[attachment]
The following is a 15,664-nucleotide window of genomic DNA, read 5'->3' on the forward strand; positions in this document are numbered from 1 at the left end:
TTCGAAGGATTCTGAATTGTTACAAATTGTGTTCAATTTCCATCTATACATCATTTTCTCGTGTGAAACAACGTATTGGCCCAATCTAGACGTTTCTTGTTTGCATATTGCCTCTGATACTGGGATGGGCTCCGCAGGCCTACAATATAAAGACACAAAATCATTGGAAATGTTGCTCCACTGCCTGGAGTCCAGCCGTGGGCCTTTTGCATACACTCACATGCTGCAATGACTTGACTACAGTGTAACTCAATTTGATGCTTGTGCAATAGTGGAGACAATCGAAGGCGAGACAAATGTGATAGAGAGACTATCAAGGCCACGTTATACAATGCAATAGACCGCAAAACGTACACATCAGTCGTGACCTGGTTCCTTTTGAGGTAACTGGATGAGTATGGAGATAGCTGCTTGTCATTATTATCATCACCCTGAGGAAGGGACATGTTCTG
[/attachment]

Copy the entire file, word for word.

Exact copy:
The following is a 15,664-nucleotide window of genomic DNA, read 5'->3' on the forward strand; positions in this document are numbered from 1 at the left end:
TTCGAAGGATTCTGAATTGTTACAAATTGTGTTCAATTTCCATCTATACATCATTTTCTCGTGTGAAACAACGTATTGGCCCAATCTAGACGTTTCTTGTTTGCATATTGCCTCTGATACTGGGATGGGCTCCGCAGGCCTACAATATAAAGACACAAAATCATTGGAAATGTTGCTCCACTGCCTGGAGTCCAGCCGTGGGCCTTTTGCATACACTCACATGCTGCAATGACTTGACTACAGTGTAACTCAATTTGATGCTTGTGCAATAGTGGAGACAATCGAAGGCGAGACAAATGTGATAGAGAGACTATCAAGGCCACGTTATACAATGCAATAGACCGCAAAACGTACACATCAGTCGTGACCTGGTTCCTTTTGAGGTAACTGGATGAGTATGGAGATAGCTGCTTGTCATTATTATCATCACCCTGAGGAAGGGACATGTTCTG